Your campus, Your story
For months, Alleah Webb had been working out the plans to to begin her future coffee shop. While scanning through Craiglist one October day, Webb came across a small, 80-square-foot chrome and Tiffany blue trailer. The ad stood out as a shining beacon telling her this was it – her coffee dreams were going to become a reality.
Before she arrived to the location to look at the trailer, she already had her heart set on buying it. This would be the major turning point for her. Despite its frame falling apart and holes in both the ceiling and floor, she loved it.
“I had to have it,” Webb said. “It felt crazy.”
With plans of tearing out the original interior from the ’60s and transforming it into a mobile coffee shop, she would call it “Drifter Coffee.”
After growing up in a family of women entrepreneurs and working for the family business for most of her life, Webb explored Central Michigan University’s campus looking for something different. Nonetheless, with a helpful nudge from a friend to enroll in an entrepreneurship class, Webb’s knack for working in the small business field would soon follow her into her academic career and change everything.
“In the class, we were asked to develop a business plan, and I picked coffee shop,” Webb recalls.
After delving into the assignment, she found that balancing accounting, finance and planning was exciting for her. The more business classes she took, the more it solidified it for her.
“This is what I was meant to do,” Webb said.
After taking an internship at a coffee shop, Webb sought to further expand her knowledge on coffee and business managing. It wasn’t long before she found herself employed at the local coffee shop, Kaya Coffee House.
Webb became emerged in the business, watching the owner, Elly Cotton, closely to learn what kept Kaya running smoothly. Behind-the-counter friendships sparked when Webb became especially close with Chelsea Hohn, who is now her creative partner for Drifter Coffee.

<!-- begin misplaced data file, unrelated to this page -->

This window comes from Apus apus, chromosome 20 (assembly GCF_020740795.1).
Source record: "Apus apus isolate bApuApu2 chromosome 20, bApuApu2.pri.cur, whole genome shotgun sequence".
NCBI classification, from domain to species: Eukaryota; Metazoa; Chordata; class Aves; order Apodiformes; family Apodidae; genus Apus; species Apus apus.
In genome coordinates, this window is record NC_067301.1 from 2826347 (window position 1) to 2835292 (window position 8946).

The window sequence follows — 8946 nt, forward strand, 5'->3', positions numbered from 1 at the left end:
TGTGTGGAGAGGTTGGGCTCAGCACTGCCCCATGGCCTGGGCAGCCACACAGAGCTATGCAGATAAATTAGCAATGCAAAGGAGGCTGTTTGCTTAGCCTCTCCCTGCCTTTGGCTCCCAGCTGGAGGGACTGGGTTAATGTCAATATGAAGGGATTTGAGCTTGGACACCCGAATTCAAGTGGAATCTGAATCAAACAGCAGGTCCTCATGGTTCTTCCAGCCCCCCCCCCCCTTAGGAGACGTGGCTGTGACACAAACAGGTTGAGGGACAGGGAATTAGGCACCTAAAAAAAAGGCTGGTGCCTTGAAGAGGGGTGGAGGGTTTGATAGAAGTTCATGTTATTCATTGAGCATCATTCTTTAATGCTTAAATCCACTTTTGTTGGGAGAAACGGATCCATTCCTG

“I never thought I would start a business with anyone else,” Webb said. “Chelsea just balances me out. Both working at Kaya, we know it is all about good vibes. We have it figured out how to be a happy barista in a place that serves all different types of people.”
After earning her degree at CMU, Webb was ready to take her business plan more seriously. As she spread the news about buying the trailer and Drifter Coffee, a swarm of friends, family and community members offered their assistance any way they could.
“Our team is a network of people from CMU,” Hohn said. “We have a lot of people that we are able to talk to and their opinions and reactions are really helpful.”
Webb and Hohn quickly learned there is healthy competition meant to be mutually beneficial between the citizens of Detroit and the small business owners. People buy locally, others become employed and revenue is generated.
“There is no one that we have encountered that has tried to cut us down because they don’t want us to succeed,” Hohn said. “Everyone is very encouraging.”
Luckily for Webb, there will never be a shortage of coffee as she pushes through to her official opening of Drifter Coffee at the end of May.
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